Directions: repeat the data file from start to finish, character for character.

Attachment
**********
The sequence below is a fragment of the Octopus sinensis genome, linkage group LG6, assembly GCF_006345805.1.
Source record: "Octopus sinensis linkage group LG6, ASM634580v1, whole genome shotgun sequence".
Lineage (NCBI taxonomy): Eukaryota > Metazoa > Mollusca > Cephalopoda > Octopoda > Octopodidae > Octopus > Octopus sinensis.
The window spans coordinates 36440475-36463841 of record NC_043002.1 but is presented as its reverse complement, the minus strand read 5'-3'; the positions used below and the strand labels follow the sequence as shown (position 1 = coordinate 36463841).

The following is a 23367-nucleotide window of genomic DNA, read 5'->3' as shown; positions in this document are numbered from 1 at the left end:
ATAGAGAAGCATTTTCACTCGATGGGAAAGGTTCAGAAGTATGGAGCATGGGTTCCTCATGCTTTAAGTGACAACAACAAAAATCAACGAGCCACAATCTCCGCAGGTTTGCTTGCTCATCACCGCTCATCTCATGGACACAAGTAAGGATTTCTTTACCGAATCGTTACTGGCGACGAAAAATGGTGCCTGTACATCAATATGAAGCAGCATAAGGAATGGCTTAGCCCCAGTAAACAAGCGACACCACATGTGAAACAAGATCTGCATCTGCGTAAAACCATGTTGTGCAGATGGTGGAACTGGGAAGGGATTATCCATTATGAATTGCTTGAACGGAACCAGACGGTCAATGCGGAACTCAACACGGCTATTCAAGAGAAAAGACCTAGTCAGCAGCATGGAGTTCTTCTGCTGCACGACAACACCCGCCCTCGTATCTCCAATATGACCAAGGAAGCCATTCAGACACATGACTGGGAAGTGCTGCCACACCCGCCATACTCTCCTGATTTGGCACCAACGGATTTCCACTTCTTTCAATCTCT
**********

The sequence below is a fragment of the Octopus sinensis genome, linkage group LG6, assembly GCF_006345805.1.
Source record: "Octopus sinensis linkage group LG6, ASM634580v1, whole genome shotgun sequence".
Lineage (NCBI taxonomy): Eukaryota > Metazoa > Mollusca > Cephalopoda > Octopoda > Octopodidae > Octopus > Octopus sinensis.
The window spans coordinates 36440475-36463841 of record NC_043002.1 but is presented as its reverse complement, the minus strand read 5'-3'; the positions used below and the strand labels follow the sequence as shown (position 1 = coordinate 36463841).

The following is a 23367-nucleotide window of genomic DNA, read 5'->3' as shown; positions in this document are numbered from 1 at the left end:
ATAGAGAAGCATTTTCACTCGATGGGAAAGGTTCAGAAGTATGGAGCATGGGTTCCTCATGCTTTAAGTGACAACAACAAAAATCAACGAGCCACAATCTCCGCAGGTTTGCTTGCTCATCACCGCTCATCTCATGGACACAAGTAAGGATTTCTTTACCGAATCGTTACTGGCGACGAAAAATGGTGCCTGTACATCAATATGAAGCAGCATAAGGAATGGCTTAGCCCCAGTAAACAAGCGACACCACATGTGAAACAAGATCTGCATCTGCGTAAAACCATGTTGTGCAGATGGTGGAACTGGGAAGGGATTATCCATTATGAATTGCTTGAACGGAACCAGACGGTCAATGCGGAACTCAACACGGCTATTCAAGAGAAAAGACCTAGTCAGCAGCATGGAGTTCTTCTGCTGCACGACAACACCCGCCCTCGTATCTCCAATATGACCAAGGAAGCCATTCAGACACATGACTGGGAAGTGCTGCCACACCCGCCATACTCTCCTGATTTGGCACCAACGGATTTCCACTTCTTTCAATCTCT